WASHINGTON — The White House says President Obama would veto the $1.1 billion Zika funding package the House passed in the early morning hours Thursday, making it all but certain that the four-month odyssey to try to fund an emergency response to the virus is far from over.

The threat from deputy White House press secretary Eric Schultz came as the Senate prepared for a vote next week, likely Tuesday, even though there’s no guarantee that the Senate can round up the 60 votes necessary to break a filibuster as Democrats call the bill partisan and inadequate.

Senate Majority Leader Mitch McConnell took a procedural step Thursday afternoon to set up the vote next week. But in order for the $1.1 billion funding plan, which cleared the House Thursday morning in a largely party-line vote, to pass, at least some Democrats would have to support it.

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There was little sign at the Capitol on Thursday that any Democrats were willing to do that. They’re criticizing the GOP plan for using cuts to Obamacare and redirecting money from the Ebola emergency fund to pay for the $1.1 billion Zika response. Democrats are also opposed to a provision in the broader package that they say is an indirect effort to stop funding for Planned Parenthood.

“If it has all these things that they put in it, all these external poison pills, I don’t see how it would pass,” said Senator Chuck Schumer of New York, the No. 3 Democrat in the chamber.

McConnell chided Democrats for having “phony excuses” to oppose the bill.

“Democrats should work with us to pass Zika control funding again, not block funding for combatting this virus,” he said in a Senate floor speech. “Phony excuses and made-up objections to the funding we’ve already passed won’t help create a vaccine or eradicate the threat of Zika.”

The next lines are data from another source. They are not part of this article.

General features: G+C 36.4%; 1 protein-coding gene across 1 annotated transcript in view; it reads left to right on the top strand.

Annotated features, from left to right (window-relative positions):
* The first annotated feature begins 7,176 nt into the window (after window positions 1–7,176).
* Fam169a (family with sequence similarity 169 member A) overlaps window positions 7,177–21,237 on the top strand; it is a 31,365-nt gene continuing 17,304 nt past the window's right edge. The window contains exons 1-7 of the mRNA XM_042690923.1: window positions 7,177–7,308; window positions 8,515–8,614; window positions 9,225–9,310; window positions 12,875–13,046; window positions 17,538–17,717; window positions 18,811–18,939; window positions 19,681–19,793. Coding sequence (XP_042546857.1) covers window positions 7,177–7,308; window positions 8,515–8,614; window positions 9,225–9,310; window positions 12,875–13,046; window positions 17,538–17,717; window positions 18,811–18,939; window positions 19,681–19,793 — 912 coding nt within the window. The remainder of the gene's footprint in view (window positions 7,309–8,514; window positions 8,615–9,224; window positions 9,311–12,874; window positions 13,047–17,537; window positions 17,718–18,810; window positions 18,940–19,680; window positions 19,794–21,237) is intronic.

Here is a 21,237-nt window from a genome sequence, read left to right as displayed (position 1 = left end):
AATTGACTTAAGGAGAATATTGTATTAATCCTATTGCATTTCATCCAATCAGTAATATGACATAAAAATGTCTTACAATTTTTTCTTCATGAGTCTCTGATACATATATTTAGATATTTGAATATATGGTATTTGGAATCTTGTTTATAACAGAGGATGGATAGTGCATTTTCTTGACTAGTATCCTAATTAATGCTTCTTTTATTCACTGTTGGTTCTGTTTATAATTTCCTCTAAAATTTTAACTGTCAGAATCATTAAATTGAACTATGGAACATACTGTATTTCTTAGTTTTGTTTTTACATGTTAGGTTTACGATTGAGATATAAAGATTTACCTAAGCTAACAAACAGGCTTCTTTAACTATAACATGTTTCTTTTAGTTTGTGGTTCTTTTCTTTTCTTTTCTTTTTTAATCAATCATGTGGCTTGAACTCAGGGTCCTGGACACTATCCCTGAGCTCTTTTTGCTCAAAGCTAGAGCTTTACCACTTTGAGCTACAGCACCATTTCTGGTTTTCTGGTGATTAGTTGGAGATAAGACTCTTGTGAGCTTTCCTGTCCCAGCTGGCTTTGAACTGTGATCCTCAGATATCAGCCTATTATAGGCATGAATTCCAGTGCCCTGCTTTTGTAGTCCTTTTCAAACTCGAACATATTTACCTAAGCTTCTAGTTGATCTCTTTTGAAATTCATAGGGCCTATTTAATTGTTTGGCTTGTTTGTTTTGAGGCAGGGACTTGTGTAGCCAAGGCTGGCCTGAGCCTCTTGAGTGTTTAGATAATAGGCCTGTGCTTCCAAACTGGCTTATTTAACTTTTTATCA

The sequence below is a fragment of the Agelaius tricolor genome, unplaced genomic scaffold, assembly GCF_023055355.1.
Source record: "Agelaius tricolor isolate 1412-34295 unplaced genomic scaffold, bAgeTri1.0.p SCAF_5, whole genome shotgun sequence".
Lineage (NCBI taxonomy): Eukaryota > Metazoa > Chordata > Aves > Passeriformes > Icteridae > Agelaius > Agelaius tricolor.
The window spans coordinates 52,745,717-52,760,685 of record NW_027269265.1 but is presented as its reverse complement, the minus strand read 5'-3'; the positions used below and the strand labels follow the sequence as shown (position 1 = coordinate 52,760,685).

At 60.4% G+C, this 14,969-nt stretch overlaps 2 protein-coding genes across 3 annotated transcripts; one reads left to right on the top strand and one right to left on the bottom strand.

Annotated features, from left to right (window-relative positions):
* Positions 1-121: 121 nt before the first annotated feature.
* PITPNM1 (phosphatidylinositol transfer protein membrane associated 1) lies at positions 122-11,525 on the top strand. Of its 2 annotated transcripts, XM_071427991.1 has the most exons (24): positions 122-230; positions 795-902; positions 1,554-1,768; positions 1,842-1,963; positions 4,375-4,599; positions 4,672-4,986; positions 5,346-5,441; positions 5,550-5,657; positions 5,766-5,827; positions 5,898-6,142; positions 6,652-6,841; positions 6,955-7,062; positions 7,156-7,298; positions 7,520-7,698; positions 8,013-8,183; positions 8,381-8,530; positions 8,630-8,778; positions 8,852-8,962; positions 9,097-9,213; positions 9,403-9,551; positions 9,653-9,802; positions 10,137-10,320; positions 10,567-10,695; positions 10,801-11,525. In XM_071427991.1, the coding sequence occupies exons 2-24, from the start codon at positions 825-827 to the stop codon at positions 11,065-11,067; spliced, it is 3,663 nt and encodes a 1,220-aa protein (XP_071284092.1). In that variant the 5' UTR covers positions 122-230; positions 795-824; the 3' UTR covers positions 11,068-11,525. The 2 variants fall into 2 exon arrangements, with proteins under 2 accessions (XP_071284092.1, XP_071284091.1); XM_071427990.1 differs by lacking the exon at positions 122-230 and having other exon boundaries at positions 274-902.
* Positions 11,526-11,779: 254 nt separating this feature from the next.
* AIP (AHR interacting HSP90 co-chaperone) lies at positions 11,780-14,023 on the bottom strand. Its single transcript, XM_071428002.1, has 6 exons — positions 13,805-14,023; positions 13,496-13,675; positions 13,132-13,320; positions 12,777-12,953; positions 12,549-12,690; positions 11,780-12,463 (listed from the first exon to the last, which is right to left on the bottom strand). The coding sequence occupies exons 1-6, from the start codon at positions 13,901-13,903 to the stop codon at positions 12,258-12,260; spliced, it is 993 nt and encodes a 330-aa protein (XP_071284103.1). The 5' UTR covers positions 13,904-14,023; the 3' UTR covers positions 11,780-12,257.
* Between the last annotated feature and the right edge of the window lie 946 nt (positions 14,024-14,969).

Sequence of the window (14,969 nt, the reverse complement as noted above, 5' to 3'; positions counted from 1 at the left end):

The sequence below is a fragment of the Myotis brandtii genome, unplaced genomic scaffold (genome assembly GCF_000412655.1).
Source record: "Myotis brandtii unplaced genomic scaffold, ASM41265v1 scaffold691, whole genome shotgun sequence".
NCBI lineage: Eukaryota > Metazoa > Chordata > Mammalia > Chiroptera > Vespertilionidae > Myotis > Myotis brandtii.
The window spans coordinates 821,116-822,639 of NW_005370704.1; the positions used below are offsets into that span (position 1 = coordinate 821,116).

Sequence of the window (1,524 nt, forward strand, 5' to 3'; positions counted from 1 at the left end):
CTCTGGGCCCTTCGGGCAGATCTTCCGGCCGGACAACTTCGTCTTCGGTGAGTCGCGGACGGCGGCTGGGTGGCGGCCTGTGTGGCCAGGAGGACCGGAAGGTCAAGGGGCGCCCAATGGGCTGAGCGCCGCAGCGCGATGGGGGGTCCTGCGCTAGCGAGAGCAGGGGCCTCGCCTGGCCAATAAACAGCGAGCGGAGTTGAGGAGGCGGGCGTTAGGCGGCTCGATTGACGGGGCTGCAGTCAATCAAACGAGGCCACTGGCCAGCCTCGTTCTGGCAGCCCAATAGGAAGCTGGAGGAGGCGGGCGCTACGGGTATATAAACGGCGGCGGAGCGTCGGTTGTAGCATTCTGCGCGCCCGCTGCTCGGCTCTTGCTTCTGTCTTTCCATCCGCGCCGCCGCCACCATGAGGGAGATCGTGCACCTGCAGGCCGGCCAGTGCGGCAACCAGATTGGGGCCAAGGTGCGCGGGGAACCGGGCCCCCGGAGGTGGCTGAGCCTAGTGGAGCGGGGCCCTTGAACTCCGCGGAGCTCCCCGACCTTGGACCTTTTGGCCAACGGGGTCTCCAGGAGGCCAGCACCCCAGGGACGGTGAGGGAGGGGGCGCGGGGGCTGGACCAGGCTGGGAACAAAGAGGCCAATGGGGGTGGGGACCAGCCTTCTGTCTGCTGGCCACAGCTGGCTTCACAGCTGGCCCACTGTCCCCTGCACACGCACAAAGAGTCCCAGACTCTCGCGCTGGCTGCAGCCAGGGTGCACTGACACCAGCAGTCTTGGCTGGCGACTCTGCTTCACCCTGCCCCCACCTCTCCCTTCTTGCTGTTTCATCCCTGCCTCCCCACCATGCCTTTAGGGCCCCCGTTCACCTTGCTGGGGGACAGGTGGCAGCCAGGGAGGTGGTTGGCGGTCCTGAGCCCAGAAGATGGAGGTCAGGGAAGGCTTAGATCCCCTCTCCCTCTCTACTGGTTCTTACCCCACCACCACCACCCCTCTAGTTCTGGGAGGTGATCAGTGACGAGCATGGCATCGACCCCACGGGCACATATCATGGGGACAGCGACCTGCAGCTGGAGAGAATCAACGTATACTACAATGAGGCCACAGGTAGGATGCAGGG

But at some point, the plan would need 60 votes to make its way through the Senate, meaning a handful of Democrats must come onboard, and it isn’t clear where Republicans would find those votes.

Senator Bill Nelson of Florida, a Democrat whose state is one of the most at risk of Zika, said he would oppose to the GOP’s funding plan as it currently exists.

“That’s not going to pass muster in the Senate,” he said. “What it is is delay, delay, while the crisis keeps building.”

The Obama administration originally requested $1.9 billion in February for a Zika response. Last month, the Senate passed a $1.1 billion plan that did not cut spending elsewhere, while the House passed a $622 million bill that was fully offset with spending cuts. The two chambers entered conference negotiations earlier this month, and Republican leaders announced a deal on Wednesday evening. But it was quickly attacked by Democrats.

In the meantime, the administration redirected $500 million from the Ebola funds in April to jumpstart a response to Zika, which has been linked to a devastating birth defect in which babies are born with abnormally small heads. The Centers for Disease Control and Prevention said last week that three babies had been born in the United States with the condition, known as microcephaly.

On Thursday, House Speaker Paul Ryan called the proposal “a responsible bill that provides the level of funding that was in the Senate, that received a big bipartisan vote, with a mix of offsets that we in the House felt were very important.”

But Senate Democrats were furious, saying that they had been cut out of the negotiations that produced the deal.

“They went in the middle of the night, didn’t include us, and put out a bill that’s insufficient,” said Senator Patty Murray of Washington, a Democrat who had negotiated the Senate’s original funding plan with Republican Senator Roy Blunt of Missouri.

Asked if there were any continuing conversations with Senate Republicans, Murray responded: “What is there to talk about? They left us out of the conversation, passed something in the middle of the night without any of us looking at it.”

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